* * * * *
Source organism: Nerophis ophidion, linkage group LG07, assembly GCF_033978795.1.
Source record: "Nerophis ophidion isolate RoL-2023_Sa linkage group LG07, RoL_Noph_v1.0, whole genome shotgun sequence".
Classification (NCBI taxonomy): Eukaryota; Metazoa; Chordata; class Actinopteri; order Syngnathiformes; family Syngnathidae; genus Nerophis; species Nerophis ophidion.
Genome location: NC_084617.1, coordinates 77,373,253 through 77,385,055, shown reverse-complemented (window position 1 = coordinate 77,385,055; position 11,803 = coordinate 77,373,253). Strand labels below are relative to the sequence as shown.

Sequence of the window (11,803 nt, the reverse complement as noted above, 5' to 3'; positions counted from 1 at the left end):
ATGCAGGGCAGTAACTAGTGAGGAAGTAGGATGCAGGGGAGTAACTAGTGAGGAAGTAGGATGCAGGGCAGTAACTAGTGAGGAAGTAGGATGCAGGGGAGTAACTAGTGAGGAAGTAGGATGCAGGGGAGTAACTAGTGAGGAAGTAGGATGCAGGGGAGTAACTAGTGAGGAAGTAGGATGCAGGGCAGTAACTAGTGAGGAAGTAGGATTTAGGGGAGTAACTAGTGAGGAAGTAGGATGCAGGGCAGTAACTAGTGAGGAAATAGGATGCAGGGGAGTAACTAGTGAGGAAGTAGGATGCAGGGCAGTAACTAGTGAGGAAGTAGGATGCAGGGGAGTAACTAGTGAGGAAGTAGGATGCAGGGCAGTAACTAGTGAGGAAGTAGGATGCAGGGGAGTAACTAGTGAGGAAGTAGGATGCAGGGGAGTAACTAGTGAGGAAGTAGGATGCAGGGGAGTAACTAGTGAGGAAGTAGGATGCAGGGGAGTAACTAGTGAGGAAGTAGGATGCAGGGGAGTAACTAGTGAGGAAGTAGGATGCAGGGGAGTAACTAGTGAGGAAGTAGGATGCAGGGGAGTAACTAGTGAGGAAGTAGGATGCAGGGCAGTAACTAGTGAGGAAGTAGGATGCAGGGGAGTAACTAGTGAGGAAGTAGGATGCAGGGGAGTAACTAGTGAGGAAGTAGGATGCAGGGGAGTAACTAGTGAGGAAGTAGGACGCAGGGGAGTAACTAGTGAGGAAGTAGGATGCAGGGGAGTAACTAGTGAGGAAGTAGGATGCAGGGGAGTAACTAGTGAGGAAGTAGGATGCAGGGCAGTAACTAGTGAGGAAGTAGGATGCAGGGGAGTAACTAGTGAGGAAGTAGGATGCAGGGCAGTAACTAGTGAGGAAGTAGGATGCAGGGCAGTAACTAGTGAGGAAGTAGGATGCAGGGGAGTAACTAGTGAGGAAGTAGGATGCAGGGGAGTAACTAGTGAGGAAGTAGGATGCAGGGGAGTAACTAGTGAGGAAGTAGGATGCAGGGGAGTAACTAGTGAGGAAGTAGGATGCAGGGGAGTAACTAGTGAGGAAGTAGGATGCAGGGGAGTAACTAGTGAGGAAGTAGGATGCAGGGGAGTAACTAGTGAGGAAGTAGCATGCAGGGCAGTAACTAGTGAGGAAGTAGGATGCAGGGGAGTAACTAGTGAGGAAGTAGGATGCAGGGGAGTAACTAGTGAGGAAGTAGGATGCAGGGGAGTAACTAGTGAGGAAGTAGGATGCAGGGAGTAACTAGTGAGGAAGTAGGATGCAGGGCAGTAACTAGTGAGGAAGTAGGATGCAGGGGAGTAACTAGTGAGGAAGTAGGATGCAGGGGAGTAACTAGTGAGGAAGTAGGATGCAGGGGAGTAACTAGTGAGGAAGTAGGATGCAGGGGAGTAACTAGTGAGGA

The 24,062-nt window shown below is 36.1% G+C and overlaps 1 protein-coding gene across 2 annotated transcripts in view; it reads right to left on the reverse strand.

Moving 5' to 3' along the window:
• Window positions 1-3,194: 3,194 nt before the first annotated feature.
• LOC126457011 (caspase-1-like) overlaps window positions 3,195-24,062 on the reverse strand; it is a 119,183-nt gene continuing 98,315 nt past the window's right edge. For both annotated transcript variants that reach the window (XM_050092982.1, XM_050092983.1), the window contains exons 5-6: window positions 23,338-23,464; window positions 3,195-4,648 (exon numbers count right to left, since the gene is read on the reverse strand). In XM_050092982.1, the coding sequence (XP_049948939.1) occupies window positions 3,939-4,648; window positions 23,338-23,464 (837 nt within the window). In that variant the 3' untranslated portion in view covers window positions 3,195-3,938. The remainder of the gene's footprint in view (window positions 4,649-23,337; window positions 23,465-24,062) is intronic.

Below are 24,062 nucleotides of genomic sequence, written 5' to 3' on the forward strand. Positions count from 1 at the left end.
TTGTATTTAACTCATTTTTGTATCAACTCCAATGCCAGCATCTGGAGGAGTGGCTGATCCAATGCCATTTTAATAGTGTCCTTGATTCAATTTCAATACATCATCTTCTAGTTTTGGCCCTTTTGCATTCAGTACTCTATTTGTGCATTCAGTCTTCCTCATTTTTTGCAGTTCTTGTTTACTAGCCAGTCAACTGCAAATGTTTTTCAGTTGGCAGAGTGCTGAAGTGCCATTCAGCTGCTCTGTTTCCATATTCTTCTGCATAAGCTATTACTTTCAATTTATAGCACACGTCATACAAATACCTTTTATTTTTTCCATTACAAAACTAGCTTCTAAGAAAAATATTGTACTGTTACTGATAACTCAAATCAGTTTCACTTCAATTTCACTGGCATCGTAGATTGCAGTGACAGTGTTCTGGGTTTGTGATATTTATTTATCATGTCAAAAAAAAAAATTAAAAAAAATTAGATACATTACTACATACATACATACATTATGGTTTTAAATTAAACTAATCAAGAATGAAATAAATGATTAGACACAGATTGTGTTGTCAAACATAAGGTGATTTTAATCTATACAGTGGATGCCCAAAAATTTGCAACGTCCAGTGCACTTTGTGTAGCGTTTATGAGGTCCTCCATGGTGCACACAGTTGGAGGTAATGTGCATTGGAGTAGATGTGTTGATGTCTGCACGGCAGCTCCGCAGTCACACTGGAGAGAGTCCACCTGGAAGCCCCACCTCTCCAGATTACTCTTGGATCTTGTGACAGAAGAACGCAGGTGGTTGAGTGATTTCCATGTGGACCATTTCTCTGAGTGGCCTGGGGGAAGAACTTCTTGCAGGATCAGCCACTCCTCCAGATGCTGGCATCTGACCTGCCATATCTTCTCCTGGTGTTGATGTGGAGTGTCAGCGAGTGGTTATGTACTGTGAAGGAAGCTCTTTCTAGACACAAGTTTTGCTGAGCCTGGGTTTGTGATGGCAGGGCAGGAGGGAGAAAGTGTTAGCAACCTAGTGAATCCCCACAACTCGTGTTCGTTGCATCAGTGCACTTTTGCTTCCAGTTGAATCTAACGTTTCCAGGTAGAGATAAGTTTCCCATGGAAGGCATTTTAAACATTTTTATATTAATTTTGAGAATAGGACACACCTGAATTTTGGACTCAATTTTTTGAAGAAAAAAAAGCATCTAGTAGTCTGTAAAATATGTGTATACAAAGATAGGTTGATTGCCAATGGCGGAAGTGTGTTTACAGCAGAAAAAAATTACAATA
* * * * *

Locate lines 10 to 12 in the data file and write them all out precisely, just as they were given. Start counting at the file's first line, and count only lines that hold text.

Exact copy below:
• LOC126457011 (caspase-1-like) overlaps window positions 3,195-24,062 on the reverse strand; it is a 119,183-nt gene continuing 98,315 nt past the window's right edge. For both annotated transcript variants that reach the window (XM_050092982.1, XM_050092983.1), the window contains exons 5-6: window positions 23,338-23,464; window positions 3,195-4,648 (exon numbers count right to left, since the gene is read on the reverse strand). In XM_050092982.1, the coding sequence (XP_049948939.1) occupies window positions 3,939-4,648; window positions 23,338-23,464 (837 nt within the window). In that variant the 3' untranslated portion in view covers window positions 3,195-3,938. The remainder of the gene's footprint in view (window positions 4,649-23,337; window positions 23,465-24,062) is intronic.

Below are 24,062 nucleotides of genomic sequence, written 5' to 3' on the forward strand. Positions count from 1 at the left end.
TTGTATTTAACTCATTTTTGTATCAACTCCAATGCCAGCATCTGGAGGAGTGGCTGATCCAATGCCATTTTAATAGTGTCCTTGATTCAATTTCAATACATCATCTTCTAGTTTTGGCCCTTTTGCATTCAGTACTCTATTTGTGCATTCAGTCTTCCTCATTTTTTGCAGTTCTTGTTTACTAGCCAGTCAACTGCAAATGTTTTTCAGTTGGCAGAGTGCTGAAGTGCCATTCAGCTGCTCTGTTTCCATATTCTTCTGCATAAGCTATTACTTTCAATTTATAGCACACGTCATACAAATACCTTTTATTTTTTCCATTACAAAACTAGCTTCTAAGAAAAATATTGTACTGTTACTGATAACTCAAATCAGTTTCACTTCAATTTCACTGGCATCGTAGATTGCAGTGACAGTGTTCTGGGTTTGTGATATTTATTTATCATGTCAAAAAAAAAAATTAAAAAAAATTAGATACATTACTACATACATACATACATTATGGTTTTAAATTAAACTAATCAAGAATGAAATAAATGATTAGACACAGATTGTGTTGTCAAACATAAGGTGATTTTAATCTATACAGTGGATGCCCAAAAATTTGCAACGTCCAGTGCACTTTGTGTAGCGTTTATGAGGTCCTCCATGGTGCACACAGTTGGAGGTAATGTGCATTGGAGTAGATGTGTTGATGTCTGCACGGCAGCTCCGCAGTCACACTGGAGAGAGTCCACCTGGAAGCCCCACCTCTCCAGATTACTCTTGGATCTTGTGACAGAAGAACGCAGGTGGTTGAGTGATTTCCATGTGGACCATTTCTCTGAGTGGCCTGGGGGAAGAACTTCTTGCAGGATCAGCCACTCCTCCAGATGCTGGCATCTGACCTGCCATATCTTCTCCTGGTGTTGATGTGGAGTGTCAGCGAGTGGTTATGTACTGTGAAGGAAGCTCTTTCTAGACACAAGTTTTGCTGAGCCTGGGTTTGTGATGGCAGGGCAGGAGGGAGAAAGTGTTAGCAACCTAGTGAATCCCCACAACTCGTGTTCGTTGCATCAGTGCACTTTTGCTTCCAGTTGAATCTAACGTTTCCAGGTAGAGATAAGTTTCCCATGGAAGGCATTTTAAACATTTTTATATTAATTTTGAGAATAGGACACACCTGAATTTTGGACTCAATTTTTTGAAGAAAAAAAAGCATCTAGTAGTCTGTAAAATATGTGTATACAAAGATAGGTTGATTGCCAATGGCGGAAGTGTGTTTACAGCAGAAAAAAATTACAATA